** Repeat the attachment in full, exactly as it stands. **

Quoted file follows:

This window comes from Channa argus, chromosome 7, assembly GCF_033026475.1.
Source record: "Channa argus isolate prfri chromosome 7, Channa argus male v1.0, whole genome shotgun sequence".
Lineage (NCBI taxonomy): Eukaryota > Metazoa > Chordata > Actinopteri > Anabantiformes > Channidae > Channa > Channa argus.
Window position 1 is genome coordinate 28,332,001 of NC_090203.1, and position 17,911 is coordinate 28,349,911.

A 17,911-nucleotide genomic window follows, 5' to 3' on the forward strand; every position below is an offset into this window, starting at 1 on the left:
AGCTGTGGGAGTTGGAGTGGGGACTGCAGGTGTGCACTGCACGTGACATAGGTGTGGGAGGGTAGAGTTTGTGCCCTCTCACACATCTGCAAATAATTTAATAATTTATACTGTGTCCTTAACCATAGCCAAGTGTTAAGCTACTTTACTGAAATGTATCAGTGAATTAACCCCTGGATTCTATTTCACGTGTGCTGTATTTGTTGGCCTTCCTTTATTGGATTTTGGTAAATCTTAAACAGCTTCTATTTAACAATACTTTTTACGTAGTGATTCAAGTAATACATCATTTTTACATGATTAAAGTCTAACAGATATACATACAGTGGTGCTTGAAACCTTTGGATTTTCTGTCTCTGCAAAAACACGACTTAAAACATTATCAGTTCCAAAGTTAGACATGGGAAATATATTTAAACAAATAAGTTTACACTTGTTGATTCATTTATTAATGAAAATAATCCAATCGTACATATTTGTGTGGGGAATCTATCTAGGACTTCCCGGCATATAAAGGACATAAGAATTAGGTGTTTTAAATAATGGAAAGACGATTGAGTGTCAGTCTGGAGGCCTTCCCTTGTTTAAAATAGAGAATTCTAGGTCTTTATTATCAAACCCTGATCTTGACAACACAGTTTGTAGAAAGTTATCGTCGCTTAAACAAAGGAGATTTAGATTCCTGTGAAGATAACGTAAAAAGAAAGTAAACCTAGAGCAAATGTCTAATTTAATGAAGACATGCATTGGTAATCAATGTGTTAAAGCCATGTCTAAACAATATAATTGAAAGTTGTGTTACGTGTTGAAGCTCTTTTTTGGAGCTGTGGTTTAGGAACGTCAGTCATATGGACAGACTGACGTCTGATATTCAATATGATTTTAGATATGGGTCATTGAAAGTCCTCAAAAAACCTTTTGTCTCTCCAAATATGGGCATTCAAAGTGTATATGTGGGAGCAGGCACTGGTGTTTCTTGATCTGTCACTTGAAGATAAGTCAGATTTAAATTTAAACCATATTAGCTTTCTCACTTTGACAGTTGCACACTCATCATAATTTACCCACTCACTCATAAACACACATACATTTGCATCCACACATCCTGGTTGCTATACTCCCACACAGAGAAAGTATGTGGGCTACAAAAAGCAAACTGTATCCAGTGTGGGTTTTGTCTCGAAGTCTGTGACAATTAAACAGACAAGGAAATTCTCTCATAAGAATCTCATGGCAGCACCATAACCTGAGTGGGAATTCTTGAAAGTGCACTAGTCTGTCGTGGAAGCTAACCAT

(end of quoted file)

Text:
This window comes from Channa argus, chromosome 7, assembly GCF_033026475.1.
Source record: "Channa argus isolate prfri chromosome 7, Channa argus male v1.0, whole genome shotgun sequence".
Lineage (NCBI taxonomy): Eukaryota > Metazoa > Chordata > Actinopteri > Anabantiformes > Channidae > Channa > Channa argus.
Window position 1 is genome coordinate 28,332,001 of NC_090203.1, and position 17,911 is coordinate 28,349,911.

A 17,911-nucleotide genomic window follows, 5' to 3' on the forward strand; every position below is an offset into this window, starting at 1 on the left:
AGCTGTGGGAGTTGGAGTGGGGACTGCAGGTGTGCACTGCACGTGACATAGGTGTGGGAGGGTAGAGTTTGTGCCCTCTCACACATCTGCAAATAATTTAATAATTTATACTGTGTCCTTAACCATAGCCAAGTGTTAAGCTACTTTACTGAAATGTATCAGTGAATTAACCCCTGGATTCTATTTCACGTGTGCTGTATTTGTTGGCCTTCCTTTATTGGATTTTGGTAAATCTTAAACAGCTTCTATTTAACAATACTTTTTACGTAGTGATTCAAGTAATACATCATTTTTACATGATTAAAGTCTAACAGATATACATACAGTGGTGCTTGAAACCTTTGGATTTTCTGTCTCTGCAAAAACACGACTTAAAACATTATCAGTTCCAAAGTTAGACATGGGAAATATATTTAAACAAATAAGTTTACACTTGTTGATTCATTTATTAATGAAAATAATCCAATCGTACATATTTGTGTGGGGAATCTATCTAGGACTTCCCGGCATATAAAGGACATAAGAATTAGGTGTTTTAAATAATGGAAAGACGATTGAGTGTCAGTCTGGAGGCCTTCCCTTGTTTAAAATAGAGAATTCTAGGTCTTTATTATCAAACCCTGATCTTGACAACACAGTTTGTAGAAAGTTATCGTCGCTTAAACAAAGGAGATTTAGATTCCTGTGAAGATAACGTAAAAAGAAAGTAAACCTAGAGCAAATGTCTAATTTAATGAAGACATGCATTGGTAATCAATGTGTTAAAGCCATGTCTAAACAATATAATTGAAAGTTGTGTTACGTGTTGAAGCTCTTTTTTGGAGCTGTGGTTTAGGAACGTCAGTCATATGGACAGACTGACGTCTGATATTCAATATGATTTTAGATATGGGTCATTGAAAGTCCTCAAAAAACCTTTTGTCTCTCCAAATATGGGCATTCAAAGTGTATATGTGGGAGCAGGCACTGGTGTTTCTTGATCTGTCACTTGAAGATAAGTCAGATTTAAATTTAAACCATATTAGCTTTCTCACTTTGACAGTTGCACACTCATCATAATTTACCCACTCACTCATAAACACACATACATTTGCATCCACACATCCTGGTTGCTATACTCCCACACAGAGAAAGTATGTGGGCTACAAAAAGCAAACTGTATCCAGTGTGGGTTTTGTCTCGAAGTCTGTGACAATTAAACAGACAAGGAAATTCTCTCATAAGAATCTCATGGCAGCACCATAACCTGAGTGGGAATTCTTGAAAGTGCACTAGTCTGTCGTGGAAGCTAACCAT